Evolution of Multivariate Image Analysis in QSAR: The Case for a Neglected Disease

Evolution of Multivariate Image Analysis in QSAR: The Case for a Neglected Disease

Matheus P. Freitas (Federal University of Lavras, Brazil) and Mariene H. Duarte (Federal University of Lavras, Brazil)
DOI: 10.4018/978-1-4666-8136-1.ch003
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Abstract

Multivariate Image Analysis applied in Quantitative Structure-Activity Relationship (MIA-QSAR) is a simple method to achieve, at least in a variety of examples, QSAR models with predictive abilities comparable to those of sophisticated tridimensional methodologies. MIA-QSAR is based on the correlation between properties (e.g. biological activities) and chemical descriptors, which are pixels of images representing chemical structures in a congeneric series of molecules. The MIA-QSAR approach has been improved since its creation, in 2005, both in terms of data analysis and development of more descriptive information. This chapter reports the MIA-QSAR method, including its augmented version, named aug-MIA-QSAR because of the introduction of new dimensions to better encode atomic properties. In addition, the application to a case study illustrates the main practical differences between traditional and augmented MIA-QSAR. The use of a neglected disease as example represents a challenge in QSAR, which is particularly focused on diseases with higher economical appearance.
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Introduction

Quantitative structure-activity relationship (QSAR) methods have shown to be powerful tools to comprehend the action mechanisms and structural profiles required to improve a drug performance, as well as to estimate the bioactivity of a non-existing, proposed drug candidate. QSAR approaches are genuinely structure-based methods, in which biological properties are reflected by structural changes in molecules, despite the receptor information included in the modern multidimensional QSAR techniques. However, traditional QSAR, which is based on descriptors easily accessible or calculated, such as logP, connectivity indices and a variety of other parameters derived from the 2D structure of a molecule, is not inferior to methods based on the three-dimensional molecular structure, at least in many practical cases (Brown & Martin, 1997; Estrada, Molina, & Perdomo-López, 2001).

Multivariate image analysis applied in QSAR (MIA-QSAR) appeared to correlate drawings of molecular structures with the corresponding biological activities (Freitas, Brown, & Martins, 2005); therefore, it is essentially a 2D QSAR technique, since descriptors are obtained from the projection of a molecule in the plane. The structural changes in a congeneric series of drug-like compounds explain the variance in the bioactivities block; in MIA-QSAR, structural changes correspond to different coordinates of the pixels composing the molecular drawings. Because the substitution pattern along with the congeneric series of compounds is captured in the calibration step, usually performed using partial least squares (PLS) regression, prediction of the bioactivities of similar compounds are often feasible. However, much chemical information is lost when a given substituent is represented as letters in the drawings, although other molecular properties, such as steric effects (e.g. for large side chains) and shape (e.g. the hexagonal benzene ring), are appropriately encoded. For instance, the MIA-QSAR model is capable of recognizing that a bromine substituent bonded to a given aromatic carbon causes an effect on the bioactivity of a molecular scaffold, but its description as “Br” in the drawing does not have chemical meaning. Thus, an augmented version for the MIA-QSAR method (aug-MIA-QSAR) was developed by introducing “dimensions” to better encode atomic sizes (using spheres with sizes proportional to the van der Waals radii) and different types of atoms (using spheres with different colors) in a molecule (Nunes & Freitas, 2013). Because aug-MIA-QSAR has been recently implemented, there are many challenges to improve its predictive ability, as well as its chemical interpretation; research directions include testing regression and variable selection methods for the aug-MIA descriptors, and also searching for ways to indicate how different atomic sizes and colors impact the trends in bioactivity in a series of drug-like compounds.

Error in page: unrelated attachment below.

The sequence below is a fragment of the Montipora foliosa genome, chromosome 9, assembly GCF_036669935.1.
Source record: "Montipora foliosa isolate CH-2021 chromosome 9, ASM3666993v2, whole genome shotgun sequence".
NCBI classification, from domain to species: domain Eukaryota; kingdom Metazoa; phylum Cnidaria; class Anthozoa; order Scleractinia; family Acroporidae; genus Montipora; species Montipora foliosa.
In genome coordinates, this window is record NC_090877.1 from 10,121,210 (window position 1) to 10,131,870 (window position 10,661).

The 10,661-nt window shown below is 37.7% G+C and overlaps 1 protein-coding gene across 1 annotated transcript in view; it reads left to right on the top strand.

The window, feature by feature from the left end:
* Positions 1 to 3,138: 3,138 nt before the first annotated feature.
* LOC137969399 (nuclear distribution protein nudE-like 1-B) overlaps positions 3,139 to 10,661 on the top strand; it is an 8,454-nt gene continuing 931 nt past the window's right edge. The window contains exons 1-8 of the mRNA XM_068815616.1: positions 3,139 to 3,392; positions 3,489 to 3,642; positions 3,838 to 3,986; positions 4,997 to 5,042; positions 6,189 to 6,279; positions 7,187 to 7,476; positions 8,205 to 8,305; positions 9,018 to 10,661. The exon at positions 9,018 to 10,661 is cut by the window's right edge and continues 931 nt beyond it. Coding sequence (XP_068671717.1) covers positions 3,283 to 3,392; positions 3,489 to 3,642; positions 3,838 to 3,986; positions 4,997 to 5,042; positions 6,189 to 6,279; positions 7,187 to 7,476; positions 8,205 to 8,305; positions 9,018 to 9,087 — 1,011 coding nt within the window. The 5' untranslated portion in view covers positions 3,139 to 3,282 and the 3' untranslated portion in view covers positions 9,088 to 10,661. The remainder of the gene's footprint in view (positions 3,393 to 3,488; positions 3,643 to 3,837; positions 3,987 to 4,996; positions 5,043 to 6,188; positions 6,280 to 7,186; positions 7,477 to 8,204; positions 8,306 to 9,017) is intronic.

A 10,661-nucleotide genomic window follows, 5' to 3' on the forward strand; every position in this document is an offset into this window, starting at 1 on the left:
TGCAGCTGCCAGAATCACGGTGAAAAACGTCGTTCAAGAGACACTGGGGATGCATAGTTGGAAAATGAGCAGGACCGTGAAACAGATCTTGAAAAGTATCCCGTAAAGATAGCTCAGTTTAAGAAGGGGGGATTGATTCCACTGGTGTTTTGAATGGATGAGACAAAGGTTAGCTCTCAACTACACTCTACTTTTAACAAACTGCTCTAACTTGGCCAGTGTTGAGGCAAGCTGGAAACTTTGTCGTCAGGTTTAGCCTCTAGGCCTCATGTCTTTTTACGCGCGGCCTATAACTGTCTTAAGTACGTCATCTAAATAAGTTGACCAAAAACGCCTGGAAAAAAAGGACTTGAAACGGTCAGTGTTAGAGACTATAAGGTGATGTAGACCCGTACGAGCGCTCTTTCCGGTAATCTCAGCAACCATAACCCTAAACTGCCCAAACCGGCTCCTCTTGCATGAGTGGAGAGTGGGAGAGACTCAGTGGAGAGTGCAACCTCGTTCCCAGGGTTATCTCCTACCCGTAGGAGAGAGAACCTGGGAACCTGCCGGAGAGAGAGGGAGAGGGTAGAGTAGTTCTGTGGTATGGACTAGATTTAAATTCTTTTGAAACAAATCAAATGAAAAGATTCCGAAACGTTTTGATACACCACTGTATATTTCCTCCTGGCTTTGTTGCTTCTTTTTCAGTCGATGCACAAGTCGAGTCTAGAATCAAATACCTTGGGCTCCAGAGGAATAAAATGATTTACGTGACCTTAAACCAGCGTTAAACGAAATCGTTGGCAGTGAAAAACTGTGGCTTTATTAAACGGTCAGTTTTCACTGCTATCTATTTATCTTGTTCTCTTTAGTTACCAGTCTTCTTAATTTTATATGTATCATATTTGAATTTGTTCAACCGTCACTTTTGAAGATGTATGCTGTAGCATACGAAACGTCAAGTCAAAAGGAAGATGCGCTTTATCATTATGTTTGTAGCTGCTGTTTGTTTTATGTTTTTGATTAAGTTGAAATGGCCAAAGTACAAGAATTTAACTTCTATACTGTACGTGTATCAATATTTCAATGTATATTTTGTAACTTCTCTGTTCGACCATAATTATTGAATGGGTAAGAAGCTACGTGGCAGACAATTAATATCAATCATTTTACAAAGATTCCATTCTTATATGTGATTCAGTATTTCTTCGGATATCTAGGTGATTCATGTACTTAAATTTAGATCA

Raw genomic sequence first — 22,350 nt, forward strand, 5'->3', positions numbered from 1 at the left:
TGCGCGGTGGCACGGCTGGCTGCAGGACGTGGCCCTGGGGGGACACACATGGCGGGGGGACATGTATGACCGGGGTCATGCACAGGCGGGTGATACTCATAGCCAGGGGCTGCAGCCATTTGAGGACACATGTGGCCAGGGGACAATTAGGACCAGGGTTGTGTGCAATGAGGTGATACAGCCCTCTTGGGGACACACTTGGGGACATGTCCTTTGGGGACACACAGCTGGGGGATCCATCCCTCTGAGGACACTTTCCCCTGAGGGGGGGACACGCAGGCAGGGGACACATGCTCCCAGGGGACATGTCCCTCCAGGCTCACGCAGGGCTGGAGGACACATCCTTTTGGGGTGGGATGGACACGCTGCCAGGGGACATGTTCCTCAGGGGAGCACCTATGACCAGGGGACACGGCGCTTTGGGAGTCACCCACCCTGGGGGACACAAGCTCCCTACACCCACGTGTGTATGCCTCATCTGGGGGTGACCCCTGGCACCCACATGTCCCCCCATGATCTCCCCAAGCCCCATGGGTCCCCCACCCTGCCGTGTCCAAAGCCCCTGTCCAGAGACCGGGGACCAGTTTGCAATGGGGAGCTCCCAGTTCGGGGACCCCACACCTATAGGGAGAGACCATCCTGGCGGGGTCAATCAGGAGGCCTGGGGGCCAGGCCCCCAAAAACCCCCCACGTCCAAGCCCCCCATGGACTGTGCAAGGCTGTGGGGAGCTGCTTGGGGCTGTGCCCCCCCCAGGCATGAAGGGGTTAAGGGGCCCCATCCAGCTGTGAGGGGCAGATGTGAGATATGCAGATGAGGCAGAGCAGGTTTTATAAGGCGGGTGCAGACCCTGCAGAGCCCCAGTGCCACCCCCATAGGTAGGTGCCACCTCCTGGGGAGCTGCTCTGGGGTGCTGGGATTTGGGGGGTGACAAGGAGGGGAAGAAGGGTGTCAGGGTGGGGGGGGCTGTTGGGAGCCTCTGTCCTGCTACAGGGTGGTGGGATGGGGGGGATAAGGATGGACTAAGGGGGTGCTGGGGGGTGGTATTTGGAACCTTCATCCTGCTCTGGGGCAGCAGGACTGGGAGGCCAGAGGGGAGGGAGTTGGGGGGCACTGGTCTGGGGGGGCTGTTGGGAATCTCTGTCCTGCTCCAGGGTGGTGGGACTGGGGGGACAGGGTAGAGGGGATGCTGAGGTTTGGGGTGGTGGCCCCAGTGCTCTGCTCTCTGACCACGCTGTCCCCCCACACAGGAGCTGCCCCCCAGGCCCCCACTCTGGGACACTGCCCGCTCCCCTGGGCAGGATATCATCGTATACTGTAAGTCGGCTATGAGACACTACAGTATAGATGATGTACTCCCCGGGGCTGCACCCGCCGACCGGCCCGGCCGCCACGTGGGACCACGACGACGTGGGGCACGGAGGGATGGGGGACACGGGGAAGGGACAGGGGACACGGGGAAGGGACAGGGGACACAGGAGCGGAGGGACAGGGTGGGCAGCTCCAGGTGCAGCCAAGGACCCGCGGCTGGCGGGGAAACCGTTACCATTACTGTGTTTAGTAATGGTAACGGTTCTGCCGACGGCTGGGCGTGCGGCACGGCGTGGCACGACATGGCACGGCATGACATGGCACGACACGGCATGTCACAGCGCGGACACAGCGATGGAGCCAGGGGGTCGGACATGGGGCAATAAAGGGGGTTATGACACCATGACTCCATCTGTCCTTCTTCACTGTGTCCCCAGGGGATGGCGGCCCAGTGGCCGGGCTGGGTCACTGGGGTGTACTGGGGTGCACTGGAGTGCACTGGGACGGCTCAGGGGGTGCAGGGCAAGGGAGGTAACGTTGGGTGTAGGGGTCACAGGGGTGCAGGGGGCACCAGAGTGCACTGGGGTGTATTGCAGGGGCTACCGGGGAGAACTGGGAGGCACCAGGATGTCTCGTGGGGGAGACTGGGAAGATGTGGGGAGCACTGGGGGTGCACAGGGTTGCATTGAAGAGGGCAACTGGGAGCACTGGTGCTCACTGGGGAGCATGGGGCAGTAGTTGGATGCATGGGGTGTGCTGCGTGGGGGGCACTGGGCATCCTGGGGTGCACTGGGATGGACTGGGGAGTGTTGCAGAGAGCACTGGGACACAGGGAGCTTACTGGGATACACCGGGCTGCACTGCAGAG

QSAR methods have been used in numerous studies in order to find a correlation between chemical structures and biological activities related to profitable diseases, such as obesity, sexual dysfunction and hypertension. Nevertheless, little attention has been devoted to neglected diseases, which mostly affect poor people from the third world, being forgotten by the big pharmaceutical companies (Ramalho, Freitas, & da Cunha, 2012). This chapter describes the development of a variety of QSAR methods during decades, focusing on the MIA-based approaches, which is demonstrated here to a set of thiosemicarbazones as anti-Trypanosoma cruzi agents (Garkani-Nejad & Ahmadi-Roudi, 2010). The efficacy of the current chemotherapy against T. cruzi is quite variable in different regions of high endemicity, because the high biological, biochemical and genetic diversity of T. cruzy strains (Zingales et al., 2009). Thus, the development of drugs based upon the structural optimization of existing compounds, such as the Nifuroxazide, is advantageous, considering time and efforts consumption.

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